“I still remember playing in the rubble,” recalls Aso, who grew up just after World War II. (She’s a generation older than the DANDANS artists, who are mostly in their 30s.)
If “Gate311. Remarks” began as a memorial, it’s also become something of a gag. Inspired by the piece, Maeda has founded an imaginary company, German Suplex Airlines. He wore a hat bearing the firm’s logo during the discussion, and at the reception he was joined by a female flight attendant, dressed in a German Suplex uniform.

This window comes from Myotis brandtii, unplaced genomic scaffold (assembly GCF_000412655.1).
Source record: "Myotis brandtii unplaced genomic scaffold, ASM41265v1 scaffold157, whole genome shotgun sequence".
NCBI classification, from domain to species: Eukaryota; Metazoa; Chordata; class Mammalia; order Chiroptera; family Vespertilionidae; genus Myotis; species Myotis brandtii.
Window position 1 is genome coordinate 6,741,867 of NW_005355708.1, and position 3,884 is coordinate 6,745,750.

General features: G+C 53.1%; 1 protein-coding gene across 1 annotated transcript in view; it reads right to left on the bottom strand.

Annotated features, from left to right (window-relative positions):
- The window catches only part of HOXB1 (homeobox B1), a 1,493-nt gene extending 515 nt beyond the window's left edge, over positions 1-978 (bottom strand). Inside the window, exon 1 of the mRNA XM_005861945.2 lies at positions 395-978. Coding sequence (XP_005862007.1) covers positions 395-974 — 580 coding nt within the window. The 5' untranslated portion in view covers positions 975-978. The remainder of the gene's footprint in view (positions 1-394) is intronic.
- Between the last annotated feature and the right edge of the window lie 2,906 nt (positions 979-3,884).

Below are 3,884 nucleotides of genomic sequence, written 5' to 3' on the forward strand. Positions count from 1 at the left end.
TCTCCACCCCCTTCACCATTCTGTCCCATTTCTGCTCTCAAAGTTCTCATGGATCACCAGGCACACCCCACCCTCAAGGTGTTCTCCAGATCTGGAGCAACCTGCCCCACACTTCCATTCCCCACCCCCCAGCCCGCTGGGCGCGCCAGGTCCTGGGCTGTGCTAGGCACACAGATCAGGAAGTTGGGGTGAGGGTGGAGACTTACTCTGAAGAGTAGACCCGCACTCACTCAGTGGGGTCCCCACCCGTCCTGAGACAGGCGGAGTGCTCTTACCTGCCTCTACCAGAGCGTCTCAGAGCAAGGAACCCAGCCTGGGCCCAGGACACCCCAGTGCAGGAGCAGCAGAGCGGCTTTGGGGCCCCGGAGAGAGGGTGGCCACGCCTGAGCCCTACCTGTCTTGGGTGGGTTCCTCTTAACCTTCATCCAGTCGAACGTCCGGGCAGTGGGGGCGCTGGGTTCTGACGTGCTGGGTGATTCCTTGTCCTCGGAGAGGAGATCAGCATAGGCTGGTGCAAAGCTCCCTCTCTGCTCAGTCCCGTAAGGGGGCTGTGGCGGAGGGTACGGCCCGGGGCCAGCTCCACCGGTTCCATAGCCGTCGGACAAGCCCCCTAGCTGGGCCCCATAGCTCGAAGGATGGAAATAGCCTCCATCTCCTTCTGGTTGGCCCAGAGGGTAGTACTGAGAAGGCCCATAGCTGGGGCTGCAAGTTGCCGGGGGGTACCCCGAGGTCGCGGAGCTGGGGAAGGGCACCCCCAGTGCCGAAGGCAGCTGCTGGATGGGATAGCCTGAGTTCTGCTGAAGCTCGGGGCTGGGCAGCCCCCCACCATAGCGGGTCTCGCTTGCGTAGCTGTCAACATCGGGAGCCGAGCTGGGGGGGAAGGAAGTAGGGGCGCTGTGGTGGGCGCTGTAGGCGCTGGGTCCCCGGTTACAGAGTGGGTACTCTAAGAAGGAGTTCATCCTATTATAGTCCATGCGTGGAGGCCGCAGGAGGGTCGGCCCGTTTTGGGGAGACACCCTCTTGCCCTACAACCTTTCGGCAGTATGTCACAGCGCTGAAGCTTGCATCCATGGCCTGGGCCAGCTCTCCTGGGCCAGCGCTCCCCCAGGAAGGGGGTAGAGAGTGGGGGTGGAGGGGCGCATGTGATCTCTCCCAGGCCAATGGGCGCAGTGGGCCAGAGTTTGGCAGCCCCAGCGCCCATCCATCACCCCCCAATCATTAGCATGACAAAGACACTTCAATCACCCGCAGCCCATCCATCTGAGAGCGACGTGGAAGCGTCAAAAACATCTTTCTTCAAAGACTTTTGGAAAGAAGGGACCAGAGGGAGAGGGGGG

“My big-picture objective is to become Virgin Atlantic,” he playfully proclaimed as waiters moved through the reception crowd, offering sushi rolls.
Although good-humored, Aso is more serious. She calls the Tohoku disaster a turning point, although — in customary Japanese fashion — she presents this as a consensus opinion rather than her own. “Everyone says that the period of after-the-war was ended by this tsunami. We were chasing prosperity. This was a big shock. . . . We see that the most important thing is not the Gucci handbag.”
“I think the materialism has changed a little bit,” agrees Akama, who says that the catastrophe has also “changed the way people look at art. People are looking for a message. I think a lot of people are not looking at the surface.”
Jenkins is a freelance writer.
On view through March 25 at PEPCO Edison Place Gallery, 702 Eighth St. NW; 202-872-3396; www.transformerdc.org